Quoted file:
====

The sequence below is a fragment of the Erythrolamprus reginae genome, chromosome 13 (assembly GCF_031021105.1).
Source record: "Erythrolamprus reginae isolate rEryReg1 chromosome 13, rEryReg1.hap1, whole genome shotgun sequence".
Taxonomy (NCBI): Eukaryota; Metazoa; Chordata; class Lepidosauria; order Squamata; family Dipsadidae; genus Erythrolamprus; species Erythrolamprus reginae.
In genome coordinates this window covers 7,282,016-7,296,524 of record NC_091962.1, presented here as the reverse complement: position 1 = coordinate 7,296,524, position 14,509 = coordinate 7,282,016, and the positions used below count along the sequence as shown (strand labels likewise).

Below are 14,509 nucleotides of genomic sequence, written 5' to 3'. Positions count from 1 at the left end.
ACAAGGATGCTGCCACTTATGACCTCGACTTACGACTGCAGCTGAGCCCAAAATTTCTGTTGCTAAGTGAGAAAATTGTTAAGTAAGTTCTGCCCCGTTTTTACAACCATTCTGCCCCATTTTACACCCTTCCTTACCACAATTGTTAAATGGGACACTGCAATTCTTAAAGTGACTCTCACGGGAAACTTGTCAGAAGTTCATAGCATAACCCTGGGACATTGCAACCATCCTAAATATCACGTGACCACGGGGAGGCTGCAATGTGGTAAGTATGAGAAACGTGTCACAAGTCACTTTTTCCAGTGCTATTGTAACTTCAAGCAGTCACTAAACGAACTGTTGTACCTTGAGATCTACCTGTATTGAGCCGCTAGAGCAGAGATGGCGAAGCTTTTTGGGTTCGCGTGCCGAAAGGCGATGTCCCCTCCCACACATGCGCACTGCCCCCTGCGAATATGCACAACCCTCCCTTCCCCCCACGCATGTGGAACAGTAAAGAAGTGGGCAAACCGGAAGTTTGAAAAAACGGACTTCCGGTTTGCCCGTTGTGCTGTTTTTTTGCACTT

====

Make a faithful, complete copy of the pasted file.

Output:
The sequence below is a fragment of the Erythrolamprus reginae genome, chromosome 13 (assembly GCF_031021105.1).
Source record: "Erythrolamprus reginae isolate rEryReg1 chromosome 13, rEryReg1.hap1, whole genome shotgun sequence".
Taxonomy (NCBI): Eukaryota; Metazoa; Chordata; class Lepidosauria; order Squamata; family Dipsadidae; genus Erythrolamprus; species Erythrolamprus reginae.
In genome coordinates this window covers 7,282,016-7,296,524 of record NC_091962.1, presented here as the reverse complement: position 1 = coordinate 7,296,524, position 14,509 = coordinate 7,282,016, and the positions used below count along the sequence as shown (strand labels likewise).

Below are 14,509 nucleotides of genomic sequence, written 5' to 3'. Positions count from 1 at the left end.
ACAAGGATGCTGCCACTTATGACCTCGACTTACGACTGCAGCTGAGCCCAAAATTTCTGTTGCTAAGTGAGAAAATTGTTAAGTAAGTTCTGCCCCGTTTTTACAACCATTCTGCCCCATTTTACACCCTTCCTTACCACAATTGTTAAATGGGACACTGCAATTCTTAAAGTGACTCTCACGGGAAACTTGTCAGAAGTTCATAGCATAACCCTGGGACATTGCAACCATCCTAAATATCACGTGACCACGGGGAGGCTGCAATGTGGTAAGTATGAGAAACGTGTCACAAGTCACTTTTTCCAGTGCTATTGTAACTTCAAGCAGTCACTAAACGAACTGTTGTACCTTGAGATCTACCTGTATTGAGCCGCTAGAGCAGAGATGGCGAAGCTTTTTGGGTTCGCGTGCCGAAAGGCGATGTCCCCTCCCACACATGCGCACTGCCCCCTGCGAATATGCACAACCCTCCCTTCCCCCCACGCATGTGGAACAGTAAAGAAGTGGGCAAACCGGAAGTTTGAAAAAACGGACTTCCGGTTTGCCCGTTGTGCTGTTTTTTTGCACTT